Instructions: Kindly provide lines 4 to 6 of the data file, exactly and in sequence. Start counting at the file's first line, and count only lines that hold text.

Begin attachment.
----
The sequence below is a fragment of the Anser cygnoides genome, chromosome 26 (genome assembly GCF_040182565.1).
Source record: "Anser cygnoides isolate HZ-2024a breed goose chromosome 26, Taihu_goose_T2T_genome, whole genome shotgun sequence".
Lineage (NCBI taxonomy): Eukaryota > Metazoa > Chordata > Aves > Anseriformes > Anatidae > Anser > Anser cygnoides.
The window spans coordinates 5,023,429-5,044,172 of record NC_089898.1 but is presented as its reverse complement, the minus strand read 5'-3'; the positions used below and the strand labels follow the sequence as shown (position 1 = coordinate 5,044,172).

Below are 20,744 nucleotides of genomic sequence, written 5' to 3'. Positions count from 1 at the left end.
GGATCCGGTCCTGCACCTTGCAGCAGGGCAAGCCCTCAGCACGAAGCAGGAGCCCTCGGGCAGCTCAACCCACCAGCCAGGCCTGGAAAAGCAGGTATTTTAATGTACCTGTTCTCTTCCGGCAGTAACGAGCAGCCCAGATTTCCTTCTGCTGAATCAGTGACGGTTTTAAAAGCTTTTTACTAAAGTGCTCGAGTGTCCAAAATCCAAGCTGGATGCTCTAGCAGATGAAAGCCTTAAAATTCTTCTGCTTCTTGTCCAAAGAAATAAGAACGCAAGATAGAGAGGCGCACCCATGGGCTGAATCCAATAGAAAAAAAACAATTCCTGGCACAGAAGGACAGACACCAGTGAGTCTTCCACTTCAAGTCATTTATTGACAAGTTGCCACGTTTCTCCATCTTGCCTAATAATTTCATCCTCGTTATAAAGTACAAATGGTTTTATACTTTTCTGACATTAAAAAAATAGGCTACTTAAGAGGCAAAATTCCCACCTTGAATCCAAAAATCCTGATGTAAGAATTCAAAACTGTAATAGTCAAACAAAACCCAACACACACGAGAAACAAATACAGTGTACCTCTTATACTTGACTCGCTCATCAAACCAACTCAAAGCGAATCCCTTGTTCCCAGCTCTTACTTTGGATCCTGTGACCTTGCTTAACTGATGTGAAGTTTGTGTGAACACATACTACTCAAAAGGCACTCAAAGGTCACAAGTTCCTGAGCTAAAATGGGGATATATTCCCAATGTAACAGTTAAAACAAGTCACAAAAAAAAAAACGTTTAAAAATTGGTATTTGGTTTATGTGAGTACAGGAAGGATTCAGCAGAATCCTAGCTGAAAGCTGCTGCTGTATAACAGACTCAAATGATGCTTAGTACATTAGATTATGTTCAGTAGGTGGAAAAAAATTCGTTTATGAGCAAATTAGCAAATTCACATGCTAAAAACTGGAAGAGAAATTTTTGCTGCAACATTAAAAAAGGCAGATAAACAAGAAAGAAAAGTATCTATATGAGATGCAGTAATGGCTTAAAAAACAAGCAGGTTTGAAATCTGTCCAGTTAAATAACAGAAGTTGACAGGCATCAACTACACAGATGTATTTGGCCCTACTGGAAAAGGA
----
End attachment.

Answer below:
The window spans coordinates 5,023,429-5,044,172 of record NC_089898.1 but is presented as its reverse complement, the minus strand read 5'-3'; the positions used below and the strand labels follow the sequence as shown (position 1 = coordinate 5,044,172).

Below are 20,744 nucleotides of genomic sequence, written 5' to 3'. Positions count from 1 at the left end.
GGATCCGGTCCTGCACCTTGCAGCAGGGCAAGCCCTCAGCACGAAGCAGGAGCCCTCGGGCAGCTCAACCCACCAGCCAGGCCTGGAAAAGCAGGTATTTTAATGTACCTGTTCTCTTCCGGCAGTAACGAGCAGCCCAGATTTCCTTCTGCTGAATCAGTGACGGTTTTAAAAGCTTTTTACTAAAGTGCTCGAGTGTCCAAAATCCAAGCTGGATGCTCTAGCAGATGAAAGCCTTAAAATTCTTCTGCTTCTTGTCCAAAGAAATAAGAACGCAAGATAGAGAGGCGCACCCATGGGCTGAATCCAATAGAAAAAAAACAATTCCTGGCACAGAAGGACAGACACCAGTGAGTCTTCCACTTCAAGTCATTTATTGACAAGTTGCCACGTTTCTCCATCTTGCCTAATAATTTCATCCTCGTTATAAAGTACAAATGGTTTTATACTTTTCTGACATTAAAAAAATAGGCTACTTAAGAGGCAAAATTCCCACCTTGAATCCAAAAATCCTGATGTAAGAATTCAAAACTGTAATAGTCAAACAAAACCCAACACACACGAGAAACAAATACAGTGTACCTCTTATACTTGACTCGCTCATCAAACCAACTCAAAGCGAATCCCTTGTTCCCAGCTCTTACTTTGGATCCTGTGACCTTGCTTAACTGATGTGAAGTTTGTGTGAACACATACTACTCAAAAGGCACTCAAAGGTCACAAGTTCCTGAGCTAAAATGGGGATATATTCCCAATGTAACAGTTAAAACAAGTCACAAAAAAAAAAACGTTTAAAAATTGGTATTTGGTTTATGTGAGTACAGGAAGGATTCAGCAGAATCCTAGCTGAAAGCTGCTGCTGTATAACAGACTCAAATGATGCTTAGTACATTAGATTATGTTCAGTAGGTGGAAAAAAATTCGTTTATGAGCAAATTAGCAAATTCACATGCTAAAAACTGGAAGAGAAATTTTTGCTGCAACATTAAAAAAGGCAGATAAACAAGAAAGAAAAGTATCTATATGAGATGCAGTAATGGCTTAAAAAACAAGCAGGTTTGAAATCTGTCCAGTTAAATAACAGAAGTTGACAGGCATCAACTACACAGATGTATTTGGCCCTACTGGAAAAGGA